Established and emerging internet giants are driving demand for hyperscale data centres in China
Hyperscale data centre markets are driven by a select group of high-value, data-hungry customers. In China, this pool of companies is widening, while capacity demand from established companies shows no signs of slowing. As data centre builds move to satellite cities, operators must fulfil crucial success factors to thrive.
China is experiencing unprecedented and sustained growth in unicorn start-up companies
Unicorns are emerging in China at a faster rate than anywhere else in the world. These start-up companies that are valued at over USD1 billion are distributed across the country – the Greater Beijing area accounts for the largest concentration, with over 50 of these companies headquartered in the region. Meanwhile, there is no shortage of unicorns in the other data centre hubs of Greater Shanghai and the Greater Bay Area. This provides opportunities for regional and national operators to capture capacity demand that tends to originate locally before expanding geographically.
Opportunities for hyperscale operators exist across the lifecycle of these businesses
As these unicorn start-ups become successful companies, capacity requirements evolve and increase. Throughout the lifecycle of these businesses, hyperscale data centre providers can benefit both directly and indirectly from this growth (see Figure 1). Early-stage ventures are unlikely to have cause or means for hyperscale colocation, but an estimated 85% of small and medium-sized enterprises (SMEs) in China go directly into the public cloud. In aggregate, this creates a long tail of cloud demand and drives notable hyperscale capacity demand from the cloud service providers. In the growth phase of these unicorns, capacity demands justify direct hyperscale colocation agreements and public cloud becomes less attractive as costs continue to scale with demand. Upon reaching sufficient scale, these unicorns are likely to commission built-to-suit (BTS) facilities or act as large anchor tenants in hyperscale facilities. The primary vendor from the growth phase stands to benefit greatly if it can defend its share-of-wallet (most customers will follow a multi-vendor approach to some extent).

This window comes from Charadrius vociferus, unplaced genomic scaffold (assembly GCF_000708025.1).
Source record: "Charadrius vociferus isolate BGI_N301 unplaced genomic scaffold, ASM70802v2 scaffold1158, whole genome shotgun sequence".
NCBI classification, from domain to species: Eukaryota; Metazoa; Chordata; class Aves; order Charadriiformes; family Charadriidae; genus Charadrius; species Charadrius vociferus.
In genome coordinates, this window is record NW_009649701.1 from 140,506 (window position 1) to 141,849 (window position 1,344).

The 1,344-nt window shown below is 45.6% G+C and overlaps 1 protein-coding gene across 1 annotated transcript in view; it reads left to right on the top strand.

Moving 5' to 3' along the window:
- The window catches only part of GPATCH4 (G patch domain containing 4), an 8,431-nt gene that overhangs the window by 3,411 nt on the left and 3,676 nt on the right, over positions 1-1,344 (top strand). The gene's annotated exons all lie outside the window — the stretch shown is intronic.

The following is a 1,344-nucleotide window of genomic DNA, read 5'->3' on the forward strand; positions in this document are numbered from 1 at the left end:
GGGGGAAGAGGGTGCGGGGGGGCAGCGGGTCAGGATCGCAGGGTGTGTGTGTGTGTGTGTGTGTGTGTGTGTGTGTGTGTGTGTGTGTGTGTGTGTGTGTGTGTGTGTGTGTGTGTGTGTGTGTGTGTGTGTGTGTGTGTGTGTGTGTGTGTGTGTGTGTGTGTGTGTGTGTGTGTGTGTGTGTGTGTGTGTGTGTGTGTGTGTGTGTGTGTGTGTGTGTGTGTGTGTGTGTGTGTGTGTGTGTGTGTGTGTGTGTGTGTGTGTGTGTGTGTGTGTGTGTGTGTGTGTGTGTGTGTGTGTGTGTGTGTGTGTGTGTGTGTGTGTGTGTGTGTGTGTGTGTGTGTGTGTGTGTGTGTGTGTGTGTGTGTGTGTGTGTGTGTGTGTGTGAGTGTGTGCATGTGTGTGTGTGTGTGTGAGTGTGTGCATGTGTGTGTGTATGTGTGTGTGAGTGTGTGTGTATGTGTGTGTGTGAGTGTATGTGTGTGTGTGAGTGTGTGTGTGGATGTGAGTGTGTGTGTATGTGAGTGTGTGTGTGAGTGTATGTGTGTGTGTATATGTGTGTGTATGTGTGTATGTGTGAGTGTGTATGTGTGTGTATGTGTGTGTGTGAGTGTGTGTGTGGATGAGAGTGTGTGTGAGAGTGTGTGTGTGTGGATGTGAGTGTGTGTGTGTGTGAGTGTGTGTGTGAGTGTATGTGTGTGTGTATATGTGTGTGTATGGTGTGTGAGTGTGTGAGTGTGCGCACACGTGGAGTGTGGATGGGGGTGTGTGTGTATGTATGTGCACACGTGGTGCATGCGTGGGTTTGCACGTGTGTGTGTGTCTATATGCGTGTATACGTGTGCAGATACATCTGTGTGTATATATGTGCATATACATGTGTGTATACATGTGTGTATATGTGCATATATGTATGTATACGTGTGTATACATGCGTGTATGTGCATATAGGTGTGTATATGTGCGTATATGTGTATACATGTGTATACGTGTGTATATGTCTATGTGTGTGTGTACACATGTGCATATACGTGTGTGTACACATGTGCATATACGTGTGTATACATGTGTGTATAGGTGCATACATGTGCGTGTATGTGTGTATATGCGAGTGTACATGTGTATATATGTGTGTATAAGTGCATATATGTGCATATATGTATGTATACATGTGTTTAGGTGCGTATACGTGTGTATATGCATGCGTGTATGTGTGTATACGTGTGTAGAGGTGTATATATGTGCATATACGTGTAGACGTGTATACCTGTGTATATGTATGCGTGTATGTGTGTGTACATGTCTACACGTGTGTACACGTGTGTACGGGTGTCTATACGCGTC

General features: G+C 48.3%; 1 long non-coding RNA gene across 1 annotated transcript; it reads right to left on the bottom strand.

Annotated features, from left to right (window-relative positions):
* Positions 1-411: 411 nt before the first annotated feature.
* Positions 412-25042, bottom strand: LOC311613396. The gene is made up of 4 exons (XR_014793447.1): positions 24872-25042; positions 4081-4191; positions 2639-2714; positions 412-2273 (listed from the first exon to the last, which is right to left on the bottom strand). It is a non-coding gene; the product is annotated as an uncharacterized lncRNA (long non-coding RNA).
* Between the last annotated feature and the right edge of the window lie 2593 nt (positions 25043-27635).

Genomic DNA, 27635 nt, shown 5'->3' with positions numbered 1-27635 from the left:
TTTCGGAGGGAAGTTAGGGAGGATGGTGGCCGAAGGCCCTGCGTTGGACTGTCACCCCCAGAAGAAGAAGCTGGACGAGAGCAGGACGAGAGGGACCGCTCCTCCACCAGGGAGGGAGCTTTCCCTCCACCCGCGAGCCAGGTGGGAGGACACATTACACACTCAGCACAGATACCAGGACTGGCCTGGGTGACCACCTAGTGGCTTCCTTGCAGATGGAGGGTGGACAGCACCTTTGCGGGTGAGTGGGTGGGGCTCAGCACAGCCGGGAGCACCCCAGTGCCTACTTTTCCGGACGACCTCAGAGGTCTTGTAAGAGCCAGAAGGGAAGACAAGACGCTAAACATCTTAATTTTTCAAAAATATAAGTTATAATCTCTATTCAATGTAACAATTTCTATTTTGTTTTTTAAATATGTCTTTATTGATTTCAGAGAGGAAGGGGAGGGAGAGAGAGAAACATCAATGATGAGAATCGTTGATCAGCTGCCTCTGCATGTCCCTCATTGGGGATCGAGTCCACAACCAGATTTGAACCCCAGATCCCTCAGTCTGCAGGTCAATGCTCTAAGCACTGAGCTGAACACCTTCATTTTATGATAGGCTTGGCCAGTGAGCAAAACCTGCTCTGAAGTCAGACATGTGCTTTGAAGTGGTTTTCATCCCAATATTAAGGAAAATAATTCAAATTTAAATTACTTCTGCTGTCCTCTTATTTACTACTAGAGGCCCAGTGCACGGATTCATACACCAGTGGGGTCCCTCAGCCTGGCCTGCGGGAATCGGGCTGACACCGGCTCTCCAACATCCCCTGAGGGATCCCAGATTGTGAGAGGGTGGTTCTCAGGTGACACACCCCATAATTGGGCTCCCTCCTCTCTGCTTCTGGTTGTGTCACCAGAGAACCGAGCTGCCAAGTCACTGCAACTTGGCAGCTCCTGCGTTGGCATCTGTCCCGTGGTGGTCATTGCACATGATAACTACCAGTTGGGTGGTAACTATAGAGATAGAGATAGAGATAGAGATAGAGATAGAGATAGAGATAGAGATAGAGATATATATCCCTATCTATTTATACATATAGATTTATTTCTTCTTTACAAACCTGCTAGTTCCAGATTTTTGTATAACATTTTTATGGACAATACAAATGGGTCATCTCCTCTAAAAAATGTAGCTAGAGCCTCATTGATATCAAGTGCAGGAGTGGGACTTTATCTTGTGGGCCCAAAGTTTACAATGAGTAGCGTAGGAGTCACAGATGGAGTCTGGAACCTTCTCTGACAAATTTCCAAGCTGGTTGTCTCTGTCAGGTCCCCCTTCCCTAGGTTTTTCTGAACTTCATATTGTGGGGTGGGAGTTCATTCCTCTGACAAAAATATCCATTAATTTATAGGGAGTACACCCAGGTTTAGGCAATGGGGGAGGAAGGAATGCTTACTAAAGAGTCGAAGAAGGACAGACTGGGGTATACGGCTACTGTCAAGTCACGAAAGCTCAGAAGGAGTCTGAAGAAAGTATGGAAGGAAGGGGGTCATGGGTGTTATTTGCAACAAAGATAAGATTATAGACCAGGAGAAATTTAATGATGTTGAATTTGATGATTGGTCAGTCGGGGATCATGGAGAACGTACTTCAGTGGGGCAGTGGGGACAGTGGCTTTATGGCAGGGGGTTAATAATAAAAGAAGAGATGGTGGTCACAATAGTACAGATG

Figure 1: Illustrative capacity outsourcing trajectory of a Chinese unicorn
Source: Analysys Mason
Established names still drive most of the demand for hyperscale capacity in China
Data centre providers can grow alongside these emerging internet companies. Meanwhile, demand among the most established Chinese giants also continues to increase – Alibaba’s data centre demand has increased by an estimated 220MW since 2016. With several hyperscale BTS facilities currently under construction, this shows no sign of decelerating. Internet giants in China increasingly favour an outsourcing approach to data centre construction over self-building, as it allows them to focus on core business and to reduce time-to-market. Over time, these customers tend to favour a multi-vendor strategy, providing opportunities for new customer acquisition by DC vendors and increasing pressure on existing vendors to maintain share-of-wallet.